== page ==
Reader Votes

  • Readers Vote
  • 48

Our Verdict

  • Our Verdict
  • GET IT

  • New York Times Bestseller

  • IndieBound Bestseller

IT ENDS WITH US

Hoover’s (November 9, 2015, etc.) latest tackles the difficult subject of domestic violence with romantic tenderness and emotional heft.

At first glance, the couple is edgy but cute: Lily Bloom runs a flower shop for people who hate flowers; Ryle Kincaid is a surgeon who says he never wants to get married or have kids. They meet on a rooftop in Boston on the night Ryle loses a patient and Lily attends her abusive father’s funeral. The provocative opening takes a dark turn when Lily receives a warning about Ryle’s intentions from his sister, who becomes Lily’s employee and close friend. Lily swears she’ll never end up in another abusive home, but when Ryle starts to show all the same warning signs that her mother ignored, Lily learns just how hard it is to say goodbye. When Ryle is not in the throes of a jealous rage, his redeeming qualities return, and Lily can justify his behavior: “I think we needed what happened on the stairwell to happen so that I would know his past and we’d be able to work on it together,” she tells herself. Lily marries Ryle hoping the good will outweigh the bad, and the mother-daughter dynamics evolve beautifully as Lily reflects on her childhood with fresh eyes. Diary entries fancifully addressed to TV host Ellen DeGeneres serve as flashbacks to Lily’s teenage years, when she met her first love, Atlas Corrigan, a homeless boy she found squatting in a neighbor’s house. When Atlas turns up in Boston, now a successful chef, he begs Lily to leave Ryle. Despite the better option right in front of her, an unexpected complication forces Lily to cut ties with Atlas, confront Ryle, and try to end the cycle of abuse before it’s too late. The relationships are portrayed with compassion and honesty, and the author’s note at the end that explains Hoover’s personal connection to the subject matter is a must-read.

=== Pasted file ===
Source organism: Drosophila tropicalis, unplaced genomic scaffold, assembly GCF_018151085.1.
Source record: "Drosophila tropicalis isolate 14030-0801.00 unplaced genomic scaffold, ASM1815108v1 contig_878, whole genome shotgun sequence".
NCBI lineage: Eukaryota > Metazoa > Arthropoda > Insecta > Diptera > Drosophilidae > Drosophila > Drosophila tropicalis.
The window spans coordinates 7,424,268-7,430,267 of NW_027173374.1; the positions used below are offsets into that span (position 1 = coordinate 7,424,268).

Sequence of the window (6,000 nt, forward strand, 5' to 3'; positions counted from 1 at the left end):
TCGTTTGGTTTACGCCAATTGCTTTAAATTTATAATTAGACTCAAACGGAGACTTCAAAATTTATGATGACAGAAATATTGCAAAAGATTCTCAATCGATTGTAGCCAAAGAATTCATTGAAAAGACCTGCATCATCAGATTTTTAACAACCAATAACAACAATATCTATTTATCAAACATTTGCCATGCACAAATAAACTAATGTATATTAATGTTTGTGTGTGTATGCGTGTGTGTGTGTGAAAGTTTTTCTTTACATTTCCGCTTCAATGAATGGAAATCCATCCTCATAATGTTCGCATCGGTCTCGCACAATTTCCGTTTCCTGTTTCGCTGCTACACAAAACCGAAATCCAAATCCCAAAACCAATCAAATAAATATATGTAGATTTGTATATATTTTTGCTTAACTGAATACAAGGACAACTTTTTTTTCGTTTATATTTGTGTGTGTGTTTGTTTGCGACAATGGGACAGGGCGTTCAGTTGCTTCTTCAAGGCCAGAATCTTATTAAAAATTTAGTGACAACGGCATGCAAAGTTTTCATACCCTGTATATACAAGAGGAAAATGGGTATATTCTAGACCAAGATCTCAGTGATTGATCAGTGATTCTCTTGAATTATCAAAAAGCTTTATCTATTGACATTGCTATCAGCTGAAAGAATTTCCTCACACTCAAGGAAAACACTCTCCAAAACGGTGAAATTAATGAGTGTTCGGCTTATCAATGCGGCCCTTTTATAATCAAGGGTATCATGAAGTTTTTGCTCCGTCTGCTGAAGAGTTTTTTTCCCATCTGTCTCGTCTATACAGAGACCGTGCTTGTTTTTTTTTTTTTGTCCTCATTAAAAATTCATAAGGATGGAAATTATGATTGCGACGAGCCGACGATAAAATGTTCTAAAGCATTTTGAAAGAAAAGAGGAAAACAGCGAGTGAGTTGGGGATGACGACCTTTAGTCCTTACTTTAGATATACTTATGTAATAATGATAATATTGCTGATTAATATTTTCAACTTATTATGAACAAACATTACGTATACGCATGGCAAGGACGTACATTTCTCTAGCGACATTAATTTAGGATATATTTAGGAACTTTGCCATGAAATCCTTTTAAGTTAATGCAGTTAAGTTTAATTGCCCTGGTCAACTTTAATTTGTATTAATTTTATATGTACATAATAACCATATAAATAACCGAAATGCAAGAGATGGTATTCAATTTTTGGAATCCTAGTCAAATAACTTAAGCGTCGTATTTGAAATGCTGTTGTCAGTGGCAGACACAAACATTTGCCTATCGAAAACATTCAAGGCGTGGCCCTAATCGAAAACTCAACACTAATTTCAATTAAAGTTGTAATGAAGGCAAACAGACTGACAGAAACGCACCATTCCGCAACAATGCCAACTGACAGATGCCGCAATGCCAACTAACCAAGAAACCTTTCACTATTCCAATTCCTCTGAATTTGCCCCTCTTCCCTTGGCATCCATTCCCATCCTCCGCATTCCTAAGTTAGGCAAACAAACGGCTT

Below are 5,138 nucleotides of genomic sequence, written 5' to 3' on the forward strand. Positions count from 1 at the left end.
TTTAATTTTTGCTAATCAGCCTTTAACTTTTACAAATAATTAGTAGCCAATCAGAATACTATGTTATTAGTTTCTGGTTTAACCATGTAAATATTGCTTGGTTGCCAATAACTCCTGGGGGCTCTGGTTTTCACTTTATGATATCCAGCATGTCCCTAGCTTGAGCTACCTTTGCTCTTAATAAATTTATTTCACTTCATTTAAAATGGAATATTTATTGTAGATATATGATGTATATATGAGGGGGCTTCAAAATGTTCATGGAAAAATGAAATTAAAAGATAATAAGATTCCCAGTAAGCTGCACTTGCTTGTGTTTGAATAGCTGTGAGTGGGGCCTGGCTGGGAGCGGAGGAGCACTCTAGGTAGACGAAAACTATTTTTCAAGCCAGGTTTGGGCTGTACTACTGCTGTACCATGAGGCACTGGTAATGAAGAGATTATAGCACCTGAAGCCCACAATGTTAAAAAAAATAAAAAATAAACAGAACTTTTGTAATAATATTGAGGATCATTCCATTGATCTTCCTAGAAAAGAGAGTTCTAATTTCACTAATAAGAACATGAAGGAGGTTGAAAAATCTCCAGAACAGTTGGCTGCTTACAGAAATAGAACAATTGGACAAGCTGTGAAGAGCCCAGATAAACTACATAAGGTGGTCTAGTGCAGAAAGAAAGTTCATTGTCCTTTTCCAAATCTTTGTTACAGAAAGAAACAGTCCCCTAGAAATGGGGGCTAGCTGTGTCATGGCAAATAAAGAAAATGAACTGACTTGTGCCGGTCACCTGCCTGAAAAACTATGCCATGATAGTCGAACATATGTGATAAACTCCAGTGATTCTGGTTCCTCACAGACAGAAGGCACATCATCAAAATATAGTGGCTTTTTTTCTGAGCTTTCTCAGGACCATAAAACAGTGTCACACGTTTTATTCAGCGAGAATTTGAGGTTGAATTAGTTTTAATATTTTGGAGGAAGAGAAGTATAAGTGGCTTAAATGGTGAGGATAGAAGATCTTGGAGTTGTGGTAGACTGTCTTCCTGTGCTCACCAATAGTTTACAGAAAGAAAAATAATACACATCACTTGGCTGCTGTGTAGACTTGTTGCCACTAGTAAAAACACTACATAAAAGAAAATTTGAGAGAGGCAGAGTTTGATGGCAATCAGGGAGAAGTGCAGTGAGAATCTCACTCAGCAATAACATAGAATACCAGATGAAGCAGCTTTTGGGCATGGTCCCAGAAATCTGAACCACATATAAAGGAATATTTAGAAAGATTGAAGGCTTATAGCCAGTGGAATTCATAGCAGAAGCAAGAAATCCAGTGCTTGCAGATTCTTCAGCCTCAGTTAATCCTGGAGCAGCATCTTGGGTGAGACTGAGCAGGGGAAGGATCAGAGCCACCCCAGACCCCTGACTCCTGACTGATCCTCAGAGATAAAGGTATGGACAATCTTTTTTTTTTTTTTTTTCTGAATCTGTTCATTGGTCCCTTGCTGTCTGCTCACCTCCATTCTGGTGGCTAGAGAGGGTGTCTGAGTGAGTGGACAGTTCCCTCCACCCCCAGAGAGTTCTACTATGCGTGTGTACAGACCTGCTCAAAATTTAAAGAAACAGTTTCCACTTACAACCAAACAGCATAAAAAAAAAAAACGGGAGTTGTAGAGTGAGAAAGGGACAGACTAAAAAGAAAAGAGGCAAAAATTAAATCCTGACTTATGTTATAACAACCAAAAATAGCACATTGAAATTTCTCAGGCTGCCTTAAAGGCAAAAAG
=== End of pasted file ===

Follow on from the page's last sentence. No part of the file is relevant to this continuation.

Packed with riveting drama and painful truths, this book powerfully illustrates the devastation of abuse—and the strength of the survivors.

Pub Date: Aug. 2, 2016

ISBN: 978-1-5011-1036-8

Page Count: 320

Publisher: Atria

Review Posted Online: May 31, 2016

Kirkus Reviews Issue: June 15, 2016

Did you like this book?